A World of Accordions Museum Director Helmi Harrington said earlier this week the organization will relocate an accordion repair school from current museum headquarters in Superior to its former site at 2801 W. First Street in Duluth. Harrington recently repurchased the historic church building and its adjacent parsonage out of St. Louis County foreclosure and started a tax payment plan for the property.
“Anyone who has visited our museum in Superior knows it’s crowded and our spacious building is no longer spacious,” said Harrington. “The idea for moving just the repair school to Duluth is not inexpensive, but it’s something we need to explore.”
A World of Accordions Museum is located in the Harrington Arts Center and features more than 1,300 instruments, an extensive recording library and art collection and thousands of accordion-related artifacts. Its nine-month accordion repair program accepts about 20 students annually from all over the world.
College of St. Scholastica Assistant Art Professor Paul LaJeunesse was recently selected as the Duluth Art Institutes’s inaugural Lincoln Park Craft District Artist in Residence. LaJeunesse discussed project plans during an Advance Lincoln Park meeting today at the DIA Lincoln Center Arts for Education building. He said he is currently scouting the neighborhood for a mural location. The permanent work will incorporate images of people and places that represent the area. LaJeunesse has created public murals before, including “Confluence” for the North Shore of Chattanooga, Tenn. in 2014.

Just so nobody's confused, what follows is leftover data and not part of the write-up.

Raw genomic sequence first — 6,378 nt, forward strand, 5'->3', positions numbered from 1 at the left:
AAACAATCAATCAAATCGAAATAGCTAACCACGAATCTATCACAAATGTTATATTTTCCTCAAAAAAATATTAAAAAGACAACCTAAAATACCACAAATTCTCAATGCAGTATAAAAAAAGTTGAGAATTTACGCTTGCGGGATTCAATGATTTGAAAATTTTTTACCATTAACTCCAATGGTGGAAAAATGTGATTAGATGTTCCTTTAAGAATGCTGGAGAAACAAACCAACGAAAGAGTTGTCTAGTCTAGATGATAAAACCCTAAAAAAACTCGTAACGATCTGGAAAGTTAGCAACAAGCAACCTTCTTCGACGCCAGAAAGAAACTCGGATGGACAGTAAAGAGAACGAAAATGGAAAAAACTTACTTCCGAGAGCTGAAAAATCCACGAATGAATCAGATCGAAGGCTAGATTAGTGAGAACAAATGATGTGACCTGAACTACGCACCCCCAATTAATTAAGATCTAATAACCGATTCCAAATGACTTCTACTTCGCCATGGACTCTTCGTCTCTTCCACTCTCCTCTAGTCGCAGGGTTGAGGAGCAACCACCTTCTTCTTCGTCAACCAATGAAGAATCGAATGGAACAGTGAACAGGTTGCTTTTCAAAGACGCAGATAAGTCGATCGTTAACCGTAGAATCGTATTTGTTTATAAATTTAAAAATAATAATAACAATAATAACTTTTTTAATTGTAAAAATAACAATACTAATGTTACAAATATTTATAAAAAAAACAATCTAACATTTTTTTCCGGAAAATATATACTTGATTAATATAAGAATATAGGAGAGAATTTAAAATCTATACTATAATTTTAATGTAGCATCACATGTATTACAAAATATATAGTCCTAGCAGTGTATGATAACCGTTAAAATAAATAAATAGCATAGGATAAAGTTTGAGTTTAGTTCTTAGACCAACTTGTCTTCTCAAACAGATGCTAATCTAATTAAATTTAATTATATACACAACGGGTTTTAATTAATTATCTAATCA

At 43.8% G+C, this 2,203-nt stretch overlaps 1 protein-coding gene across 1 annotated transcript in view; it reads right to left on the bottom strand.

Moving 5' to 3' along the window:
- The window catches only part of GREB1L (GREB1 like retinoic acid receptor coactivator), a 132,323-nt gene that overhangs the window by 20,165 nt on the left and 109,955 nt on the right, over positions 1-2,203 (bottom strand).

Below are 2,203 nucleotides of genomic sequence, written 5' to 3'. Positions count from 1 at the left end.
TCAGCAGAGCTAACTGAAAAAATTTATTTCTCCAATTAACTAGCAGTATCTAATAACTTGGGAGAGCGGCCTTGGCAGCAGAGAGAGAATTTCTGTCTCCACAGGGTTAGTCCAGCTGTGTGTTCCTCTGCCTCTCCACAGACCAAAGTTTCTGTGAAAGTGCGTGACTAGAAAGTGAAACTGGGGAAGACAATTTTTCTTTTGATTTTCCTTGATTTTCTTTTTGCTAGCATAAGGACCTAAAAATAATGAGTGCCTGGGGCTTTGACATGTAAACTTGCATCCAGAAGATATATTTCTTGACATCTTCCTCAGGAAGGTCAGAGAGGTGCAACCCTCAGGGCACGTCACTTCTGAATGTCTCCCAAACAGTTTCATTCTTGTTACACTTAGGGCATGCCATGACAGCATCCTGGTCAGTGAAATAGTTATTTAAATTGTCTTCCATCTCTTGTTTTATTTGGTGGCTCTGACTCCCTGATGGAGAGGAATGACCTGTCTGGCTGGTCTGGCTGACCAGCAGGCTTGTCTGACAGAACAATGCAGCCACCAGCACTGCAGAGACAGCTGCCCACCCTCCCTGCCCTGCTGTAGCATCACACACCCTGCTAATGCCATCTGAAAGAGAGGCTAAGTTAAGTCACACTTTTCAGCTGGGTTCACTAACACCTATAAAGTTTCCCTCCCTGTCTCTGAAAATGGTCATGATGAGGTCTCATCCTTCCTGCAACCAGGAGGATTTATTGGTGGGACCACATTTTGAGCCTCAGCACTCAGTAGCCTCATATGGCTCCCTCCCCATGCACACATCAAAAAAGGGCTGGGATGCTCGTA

The aim of the residency program is to support the role of artists as effective community builders and to support and expand the revitalization of the Lincoln Park neighborhood, where the DAI has operated its satellite location for arts education since the early 1990s.
The inaugural year of the residency is scheduled for two terms, with LaJeunesse in residence March to June 2017. A national artist will be selected for the second term, July to September 2017.
Duluth Pottery co-owners Tom Hollenhorst and Karin Kraemer pose in the loft of their new art studio with partner artist Luke Krisak. Duluth Pottery is remodeling the former P&J Paint building in the West End.
The art world is quickly carving out space for itself in an ambitious neighborhood revitalization project in Duluth’s West End neighborhood.
An established Twin Ports potter, a new gallery and retail store with studio space and an arts arm of an American Indian social service organization have all recently announced plans to renovate and open buildings on West Superior Street. All three projects fall within the boundaries of the Lincoln Park Craft District, a rebranding and redevelopment effort organized by neighborhood businesses last year.
Oh, the random relics that land on the kitchen table at the Perfect Duluth Day Headquarters. We’ve also scanned all 15 interior pages of this issue of Lincoln Park School’s fancy old newsletter, which appear below, but take heed in the warning that it’s pretty dry stuff in general — everything from mazes and recipes to the school lunch menu. One thing of note is page 2, which is a ridiculously long list of items in the lost and found.
Duluth’s 10,000+ sq. ft. cooperative member workshop is in full swing this month. Duluth MakerSpace offers a different class or event every night in February — everything from welding to electronics to soap making. Wednesday nights are also free demo nights with a different demonstration each week.
Paid membership is not necessary to take classes or attend demo nights.
The back of this postcard credits Gust Landin, a photographer who operated out of 24 N. 21st. Ave. W. in Duluth’s friendly West End neighborhood, with shooting this image.
The main question here is, what’s going on in this century-old photo? Why have a bunch of ladies in dresses lined up with a row of children in front of them at what we can assume is some Duluth location? Who are they? We’ll probably never know for sure.